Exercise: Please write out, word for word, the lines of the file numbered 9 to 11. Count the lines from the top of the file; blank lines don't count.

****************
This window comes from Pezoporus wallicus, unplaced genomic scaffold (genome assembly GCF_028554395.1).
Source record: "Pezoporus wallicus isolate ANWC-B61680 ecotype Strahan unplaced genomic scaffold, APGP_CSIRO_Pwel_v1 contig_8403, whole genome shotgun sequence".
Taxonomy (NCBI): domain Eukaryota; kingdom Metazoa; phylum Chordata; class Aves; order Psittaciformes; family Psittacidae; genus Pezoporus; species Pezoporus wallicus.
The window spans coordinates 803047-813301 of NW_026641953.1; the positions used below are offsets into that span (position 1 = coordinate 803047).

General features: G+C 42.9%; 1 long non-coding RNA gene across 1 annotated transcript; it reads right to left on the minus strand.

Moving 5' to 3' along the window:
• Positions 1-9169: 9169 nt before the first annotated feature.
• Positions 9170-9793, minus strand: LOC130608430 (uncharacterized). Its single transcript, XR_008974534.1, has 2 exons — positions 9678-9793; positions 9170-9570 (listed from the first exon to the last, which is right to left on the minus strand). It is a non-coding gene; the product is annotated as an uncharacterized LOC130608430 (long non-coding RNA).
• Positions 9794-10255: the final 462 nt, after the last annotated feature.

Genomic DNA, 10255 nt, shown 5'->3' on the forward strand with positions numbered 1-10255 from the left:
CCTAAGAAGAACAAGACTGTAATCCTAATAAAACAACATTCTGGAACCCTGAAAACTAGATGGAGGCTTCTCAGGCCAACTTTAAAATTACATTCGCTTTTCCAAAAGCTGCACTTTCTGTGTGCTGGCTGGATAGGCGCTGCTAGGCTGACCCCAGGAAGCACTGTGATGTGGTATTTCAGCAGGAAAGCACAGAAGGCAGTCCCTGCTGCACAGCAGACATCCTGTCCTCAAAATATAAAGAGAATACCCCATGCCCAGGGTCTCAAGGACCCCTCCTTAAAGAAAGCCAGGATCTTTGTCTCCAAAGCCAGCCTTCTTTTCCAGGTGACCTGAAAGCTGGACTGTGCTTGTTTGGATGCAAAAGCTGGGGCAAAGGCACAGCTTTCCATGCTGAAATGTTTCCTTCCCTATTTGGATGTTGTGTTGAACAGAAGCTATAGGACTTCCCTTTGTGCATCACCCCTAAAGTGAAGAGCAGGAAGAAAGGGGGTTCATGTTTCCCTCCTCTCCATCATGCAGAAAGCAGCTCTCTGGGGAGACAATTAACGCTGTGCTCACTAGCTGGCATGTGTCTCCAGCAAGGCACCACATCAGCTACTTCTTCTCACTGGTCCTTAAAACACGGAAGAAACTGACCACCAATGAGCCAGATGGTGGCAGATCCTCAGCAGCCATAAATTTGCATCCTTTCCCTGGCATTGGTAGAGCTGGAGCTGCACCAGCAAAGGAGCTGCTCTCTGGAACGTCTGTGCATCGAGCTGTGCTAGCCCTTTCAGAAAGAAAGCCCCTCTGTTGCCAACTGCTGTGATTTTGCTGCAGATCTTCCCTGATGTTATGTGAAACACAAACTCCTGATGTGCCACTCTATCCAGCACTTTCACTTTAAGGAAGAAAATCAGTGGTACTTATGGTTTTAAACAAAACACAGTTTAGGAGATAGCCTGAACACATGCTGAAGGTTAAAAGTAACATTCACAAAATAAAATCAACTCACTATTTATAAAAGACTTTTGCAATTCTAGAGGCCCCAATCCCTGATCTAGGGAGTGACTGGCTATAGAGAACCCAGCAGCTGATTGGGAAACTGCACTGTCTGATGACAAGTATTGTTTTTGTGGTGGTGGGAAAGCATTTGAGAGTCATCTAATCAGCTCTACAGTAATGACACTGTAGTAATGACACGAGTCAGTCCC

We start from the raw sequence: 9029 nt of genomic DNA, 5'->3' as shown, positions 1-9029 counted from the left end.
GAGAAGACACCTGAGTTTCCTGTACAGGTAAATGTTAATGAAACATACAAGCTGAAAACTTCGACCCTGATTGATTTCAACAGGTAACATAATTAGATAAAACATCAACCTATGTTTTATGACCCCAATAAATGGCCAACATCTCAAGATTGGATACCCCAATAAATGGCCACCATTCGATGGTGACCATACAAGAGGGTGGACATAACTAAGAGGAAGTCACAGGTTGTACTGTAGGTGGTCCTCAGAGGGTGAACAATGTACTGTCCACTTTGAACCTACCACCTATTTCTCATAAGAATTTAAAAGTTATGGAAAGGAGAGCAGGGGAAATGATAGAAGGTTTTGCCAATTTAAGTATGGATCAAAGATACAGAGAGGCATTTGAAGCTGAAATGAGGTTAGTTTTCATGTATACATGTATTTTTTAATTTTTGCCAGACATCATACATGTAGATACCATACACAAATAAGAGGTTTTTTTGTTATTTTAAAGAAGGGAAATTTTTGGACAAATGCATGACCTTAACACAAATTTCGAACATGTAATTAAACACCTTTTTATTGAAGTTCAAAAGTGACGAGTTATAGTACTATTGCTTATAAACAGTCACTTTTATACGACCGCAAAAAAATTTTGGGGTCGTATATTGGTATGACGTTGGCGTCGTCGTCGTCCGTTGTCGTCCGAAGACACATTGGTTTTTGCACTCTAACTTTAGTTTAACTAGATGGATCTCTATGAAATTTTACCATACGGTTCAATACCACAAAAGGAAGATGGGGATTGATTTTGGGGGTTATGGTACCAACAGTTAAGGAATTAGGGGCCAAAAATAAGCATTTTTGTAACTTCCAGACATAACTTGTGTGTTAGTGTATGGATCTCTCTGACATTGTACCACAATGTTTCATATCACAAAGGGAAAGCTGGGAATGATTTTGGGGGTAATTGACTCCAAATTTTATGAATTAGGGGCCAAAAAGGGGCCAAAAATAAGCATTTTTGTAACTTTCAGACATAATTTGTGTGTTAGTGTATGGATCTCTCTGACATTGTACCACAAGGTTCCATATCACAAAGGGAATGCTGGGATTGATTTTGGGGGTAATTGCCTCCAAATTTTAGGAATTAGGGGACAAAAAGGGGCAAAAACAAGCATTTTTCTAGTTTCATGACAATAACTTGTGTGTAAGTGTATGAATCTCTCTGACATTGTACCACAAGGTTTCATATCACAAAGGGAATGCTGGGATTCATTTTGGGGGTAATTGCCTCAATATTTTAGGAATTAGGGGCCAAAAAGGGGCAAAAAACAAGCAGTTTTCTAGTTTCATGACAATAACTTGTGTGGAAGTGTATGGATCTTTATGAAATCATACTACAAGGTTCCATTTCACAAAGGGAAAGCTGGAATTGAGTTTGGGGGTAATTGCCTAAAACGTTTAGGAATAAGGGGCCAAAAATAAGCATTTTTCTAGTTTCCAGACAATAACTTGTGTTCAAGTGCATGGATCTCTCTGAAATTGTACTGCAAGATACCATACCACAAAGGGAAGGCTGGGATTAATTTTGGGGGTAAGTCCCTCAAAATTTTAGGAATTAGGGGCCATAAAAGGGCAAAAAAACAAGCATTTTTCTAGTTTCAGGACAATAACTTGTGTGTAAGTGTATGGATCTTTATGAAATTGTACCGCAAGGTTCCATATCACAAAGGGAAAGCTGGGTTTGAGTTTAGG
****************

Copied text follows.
• Positions 9794-10255: the final 462 nt, after the last annotated feature.

Genomic DNA, 10255 nt, shown 5'->3' on the forward strand with positions numbered 1-10255 from the left:
CCTAAGAAGAACAAGACTGTAATCCTAATAAAACAACATTCTGGAACCCTGAAAACTAGATGGAGGCTTCTCAGGCCAACTTTAAAATTACATTCGCTTTTCCAAAAGCTGCACTTTCTGTGTGCTGGCTGGATAGGCGCTGCTAGGCTGACCCCAGGAAGCACTGTGATGTGGTATTTCAGCAGGAAAGCACAGAAGGCAGTCCCTGCTGCACAGCAGACATCCTGTCCTCAAAATATAAAGAGAATACCCCATGCCCAGGGTCTCAAGGACCCCTCCTTAAAGAAAGCCAGGATCTTTGTCTCCAAAGCCAGCCTTCTTTTCCAGGTGACCTGAAAGCTGGACTGTGCTTGTTTGGATGCAAAAGCTGGGGCAAAGGCACAGCTTTCCATGCTGAAATGTTTCCTTCCCTATTTGGATGTTGTGTTGAACAGAAGCTATAGGACTTCCCTTTGTGCATCACCCCTAAAGTGAAGAGCAGGAAGAAAGGGGGTTCATGTTTCCCTCCTCTCCATCATGCAGAAAGCAGCTCTCTGGGGAGACAATTAACGCTGTGCTCACTAGCTGGCATGTGTCTCCAGCAAGGCACCACATCAGCTACTTCTTCTCACTGGTCCTTAAAACACGGAAGAAACTGACCACCAATGAGCCAGATGGTGGCAGATCCTCAGCAGCCATAAATTTGCATCCTTTCCCTGGCATTGGTAGAGCTGGAGCTGCACCAGCAAAGGAGCTGCTCTCTGGAACGTCTGTGCATCGAGCTGTGCTAGCCCTTTCAGAAAGAAAGCCCCTCTGTTGCCAACTGCTGTGATTTTGCTGCAGATCTTCCCTGATGTTATGTGAAACACAAACTCCTGATGTGCCACTCTATCCAGCACTTTCACTTTAAGGAAGAAAATCAGTGGTACTTATGGTTTTAAACAAAACACAGTTTAGGAGATAGCCTGAACACATGCTGAAGGTTAAAAGTAACATTCACAAAATAAAATCAACTCACTATTTATAAAAGACTTTTGCAATTCTAGAGGCCCCAATCCCTGATCTAGGGAGTGACTGGCTATAGAGAACCCAGCAGCTGATTGGGAAACTGCACTGTCTGATGACAAGTATTGTTTTTGTGGTGGTGGGAAAGCATTTGAGAGTCATCTAATCAGCTCTACAGTAATGACACTGTAGTAATGACACGAGTCAGTCCC